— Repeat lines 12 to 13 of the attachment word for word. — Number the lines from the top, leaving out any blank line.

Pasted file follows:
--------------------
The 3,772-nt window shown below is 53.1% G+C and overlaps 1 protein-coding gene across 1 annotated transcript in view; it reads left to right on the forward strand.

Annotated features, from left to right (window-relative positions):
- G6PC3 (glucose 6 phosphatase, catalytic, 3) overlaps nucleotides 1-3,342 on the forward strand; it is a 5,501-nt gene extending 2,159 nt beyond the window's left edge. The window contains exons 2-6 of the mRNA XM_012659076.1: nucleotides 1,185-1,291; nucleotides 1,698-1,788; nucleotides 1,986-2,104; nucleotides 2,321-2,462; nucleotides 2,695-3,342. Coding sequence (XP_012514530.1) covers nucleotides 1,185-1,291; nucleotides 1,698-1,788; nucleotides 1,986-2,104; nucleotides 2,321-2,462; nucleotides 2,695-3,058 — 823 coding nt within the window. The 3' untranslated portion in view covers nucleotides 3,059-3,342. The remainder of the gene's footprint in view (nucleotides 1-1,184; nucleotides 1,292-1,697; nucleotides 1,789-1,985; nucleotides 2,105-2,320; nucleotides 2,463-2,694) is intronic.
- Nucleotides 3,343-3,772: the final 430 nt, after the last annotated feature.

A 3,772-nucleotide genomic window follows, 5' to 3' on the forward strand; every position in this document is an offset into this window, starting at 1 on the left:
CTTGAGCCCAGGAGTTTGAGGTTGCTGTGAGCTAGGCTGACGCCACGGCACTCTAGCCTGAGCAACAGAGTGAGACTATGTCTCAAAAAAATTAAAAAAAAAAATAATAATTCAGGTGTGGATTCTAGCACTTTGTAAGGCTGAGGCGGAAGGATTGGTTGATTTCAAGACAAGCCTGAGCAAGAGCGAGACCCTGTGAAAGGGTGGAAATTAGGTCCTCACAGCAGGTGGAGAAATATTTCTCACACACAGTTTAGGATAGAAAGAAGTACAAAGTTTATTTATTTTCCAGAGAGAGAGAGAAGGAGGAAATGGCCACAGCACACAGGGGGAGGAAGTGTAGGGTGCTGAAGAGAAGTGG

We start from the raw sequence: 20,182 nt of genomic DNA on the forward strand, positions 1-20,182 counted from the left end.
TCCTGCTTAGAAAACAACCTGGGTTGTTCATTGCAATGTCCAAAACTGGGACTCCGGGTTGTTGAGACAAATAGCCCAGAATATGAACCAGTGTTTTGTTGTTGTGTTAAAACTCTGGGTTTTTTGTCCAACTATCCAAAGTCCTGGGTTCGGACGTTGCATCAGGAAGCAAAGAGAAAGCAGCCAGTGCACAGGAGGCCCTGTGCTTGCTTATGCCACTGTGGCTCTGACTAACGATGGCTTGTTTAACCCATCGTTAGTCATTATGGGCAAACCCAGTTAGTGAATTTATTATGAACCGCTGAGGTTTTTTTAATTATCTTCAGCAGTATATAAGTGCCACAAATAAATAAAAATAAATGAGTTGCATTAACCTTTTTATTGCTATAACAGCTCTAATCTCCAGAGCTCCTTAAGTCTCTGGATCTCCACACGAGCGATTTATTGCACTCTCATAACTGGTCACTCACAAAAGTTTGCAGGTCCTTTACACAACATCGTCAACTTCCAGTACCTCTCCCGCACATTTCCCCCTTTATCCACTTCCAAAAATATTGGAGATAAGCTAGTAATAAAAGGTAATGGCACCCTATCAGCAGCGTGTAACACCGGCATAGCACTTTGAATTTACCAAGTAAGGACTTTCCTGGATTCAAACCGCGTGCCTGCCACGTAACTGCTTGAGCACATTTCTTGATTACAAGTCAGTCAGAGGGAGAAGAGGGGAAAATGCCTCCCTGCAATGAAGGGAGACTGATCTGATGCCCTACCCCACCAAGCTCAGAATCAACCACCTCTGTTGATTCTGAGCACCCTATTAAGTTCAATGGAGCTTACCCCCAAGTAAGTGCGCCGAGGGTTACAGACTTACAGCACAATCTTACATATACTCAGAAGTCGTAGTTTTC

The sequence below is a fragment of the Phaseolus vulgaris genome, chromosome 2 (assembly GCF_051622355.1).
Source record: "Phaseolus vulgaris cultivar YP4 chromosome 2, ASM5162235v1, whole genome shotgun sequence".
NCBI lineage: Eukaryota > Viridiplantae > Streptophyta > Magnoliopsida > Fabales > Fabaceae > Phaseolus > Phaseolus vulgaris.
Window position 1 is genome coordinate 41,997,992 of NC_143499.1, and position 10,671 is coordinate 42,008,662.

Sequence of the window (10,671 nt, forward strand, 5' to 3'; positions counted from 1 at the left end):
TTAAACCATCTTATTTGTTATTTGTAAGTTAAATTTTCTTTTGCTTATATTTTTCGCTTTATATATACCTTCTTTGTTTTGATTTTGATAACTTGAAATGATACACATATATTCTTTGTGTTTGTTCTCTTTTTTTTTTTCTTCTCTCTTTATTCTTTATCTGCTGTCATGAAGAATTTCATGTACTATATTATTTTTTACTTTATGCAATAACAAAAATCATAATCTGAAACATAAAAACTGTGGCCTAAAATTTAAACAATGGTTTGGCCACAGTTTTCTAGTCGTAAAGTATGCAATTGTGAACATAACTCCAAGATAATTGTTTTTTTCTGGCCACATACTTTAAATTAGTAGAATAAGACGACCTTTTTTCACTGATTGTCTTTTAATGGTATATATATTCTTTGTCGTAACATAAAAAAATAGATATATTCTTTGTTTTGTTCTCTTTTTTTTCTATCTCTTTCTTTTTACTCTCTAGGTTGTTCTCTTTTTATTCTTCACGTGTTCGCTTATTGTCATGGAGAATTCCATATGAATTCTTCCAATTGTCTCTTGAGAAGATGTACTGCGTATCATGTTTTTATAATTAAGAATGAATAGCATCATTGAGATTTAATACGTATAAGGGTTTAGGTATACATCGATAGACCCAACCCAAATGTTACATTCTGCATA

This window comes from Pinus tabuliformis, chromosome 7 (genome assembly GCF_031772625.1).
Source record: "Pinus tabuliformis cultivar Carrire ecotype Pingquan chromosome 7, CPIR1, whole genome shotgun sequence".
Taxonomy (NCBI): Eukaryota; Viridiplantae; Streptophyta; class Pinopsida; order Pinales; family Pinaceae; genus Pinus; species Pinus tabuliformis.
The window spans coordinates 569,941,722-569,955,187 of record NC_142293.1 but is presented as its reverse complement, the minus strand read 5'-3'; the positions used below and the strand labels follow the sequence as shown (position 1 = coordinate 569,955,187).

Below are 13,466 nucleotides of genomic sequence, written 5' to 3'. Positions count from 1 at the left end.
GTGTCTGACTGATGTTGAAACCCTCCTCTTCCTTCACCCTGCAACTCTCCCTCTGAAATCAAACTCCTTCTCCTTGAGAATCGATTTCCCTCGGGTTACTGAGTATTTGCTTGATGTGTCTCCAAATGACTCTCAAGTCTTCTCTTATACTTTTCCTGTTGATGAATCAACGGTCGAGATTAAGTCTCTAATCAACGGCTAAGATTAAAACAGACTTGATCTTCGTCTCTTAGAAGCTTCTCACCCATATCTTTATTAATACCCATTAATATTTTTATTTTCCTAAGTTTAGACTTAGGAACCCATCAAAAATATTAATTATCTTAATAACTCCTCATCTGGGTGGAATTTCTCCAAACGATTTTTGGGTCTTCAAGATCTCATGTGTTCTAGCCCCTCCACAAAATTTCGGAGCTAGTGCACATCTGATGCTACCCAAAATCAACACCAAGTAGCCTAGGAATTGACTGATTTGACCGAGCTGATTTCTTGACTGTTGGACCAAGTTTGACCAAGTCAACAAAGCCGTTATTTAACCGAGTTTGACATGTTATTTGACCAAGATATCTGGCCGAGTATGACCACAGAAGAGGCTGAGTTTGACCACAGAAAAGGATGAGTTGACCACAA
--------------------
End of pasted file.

Window position 1 is genome coordinate 41,997,992 of NC_143499.1, and position 10,671 is coordinate 42,008,662.

Sequence of the window (10,671 nt, forward strand, 5' to 3'; positions counted from 1 at the left end):